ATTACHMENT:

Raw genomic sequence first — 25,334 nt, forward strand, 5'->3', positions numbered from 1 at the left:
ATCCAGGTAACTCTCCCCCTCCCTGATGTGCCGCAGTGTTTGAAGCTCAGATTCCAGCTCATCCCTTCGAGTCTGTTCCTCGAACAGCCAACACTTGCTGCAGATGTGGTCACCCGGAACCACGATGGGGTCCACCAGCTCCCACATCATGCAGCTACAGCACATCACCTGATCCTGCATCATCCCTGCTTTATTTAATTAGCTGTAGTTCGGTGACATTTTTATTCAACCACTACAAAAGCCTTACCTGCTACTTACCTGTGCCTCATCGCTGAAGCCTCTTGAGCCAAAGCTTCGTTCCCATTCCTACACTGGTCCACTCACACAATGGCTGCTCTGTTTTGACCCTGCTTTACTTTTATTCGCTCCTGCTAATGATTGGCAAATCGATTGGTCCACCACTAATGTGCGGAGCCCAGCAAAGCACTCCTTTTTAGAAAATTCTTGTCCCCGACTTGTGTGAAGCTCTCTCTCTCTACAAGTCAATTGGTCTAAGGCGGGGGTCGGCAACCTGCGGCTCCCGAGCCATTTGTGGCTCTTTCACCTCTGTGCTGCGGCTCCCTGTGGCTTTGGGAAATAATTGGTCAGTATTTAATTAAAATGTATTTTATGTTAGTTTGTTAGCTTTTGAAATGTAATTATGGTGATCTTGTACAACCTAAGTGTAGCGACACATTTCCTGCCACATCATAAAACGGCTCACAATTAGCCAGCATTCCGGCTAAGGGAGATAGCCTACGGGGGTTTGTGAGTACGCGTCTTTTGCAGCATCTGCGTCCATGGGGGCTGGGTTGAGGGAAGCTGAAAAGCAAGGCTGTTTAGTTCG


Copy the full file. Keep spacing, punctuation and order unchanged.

Raw genomic sequence first — 25,334 nt, forward strand, 5'->3', positions numbered from 1 at the left:
ATCCAGGTAACTCTCCCCCTCCCTGATGTGCCGCAGTGTTTGAAGCTCAGATTCCAGCTCATCCCTTCGAGTCTGTTCCTCGAACAGCCAACACTTGCTGCAGATGTGGTCACCCGGAACCACGATGGGGTCCACCAGCTCCCACATCATGCAGCTACAGCACATCACCTGATCCTGCATCATCCCTGCTTTATTTAATTAGCTGTAGTTCGGTGACATTTTTATTCAACCACTACAAAAGCCTTACCTGCTACTTACCTGTGCCTCATCGCTGAAGCCTCTTGAGCCAAAGCTTCGTTCCCATTCCTACACTGGTCCACTCACACAATGGCTGCTCTGTTTTGACCCTGCTTTACTTTTATTCGCTCCTGCTAATGATTGGCAAATCGATTGGTCCACCACTAATGTGCGGAGCCCAGCAAAGCACTCCTTTTTAGAAAATTCTTGTCCCCGACTTGTGTGAAGCTCTCTCTCTCTACAAGTCAATTGGTCTAAGGCGGGGGTCGGCAACCTGCGGCTCCCGAGCCATTTGTGGCTCTTTCACCTCTGTGCTGCGGCTCCCTGTGGCTTTGGGAAATAATTGGTCAGTATTTAATTAAAATGTATTTTATGTTAGTTTGTTAGCTTTTGAAATGTAATTATGGTGATCTTGTACAACCTAAGTGTAGCGACACATTTCCTGCCACATCATAAAACGGCTCACAATTAGCCAGCATTCCGGCTAAGGGAGATAGCCTACGGGGGTTTGTGAGTACGCGTCTTTTGCAGCATCTGCGTCCATGGGGGCTGGGTTGAGGGAAGCTGAAAAGCAAGGCTGTTTAGTTCG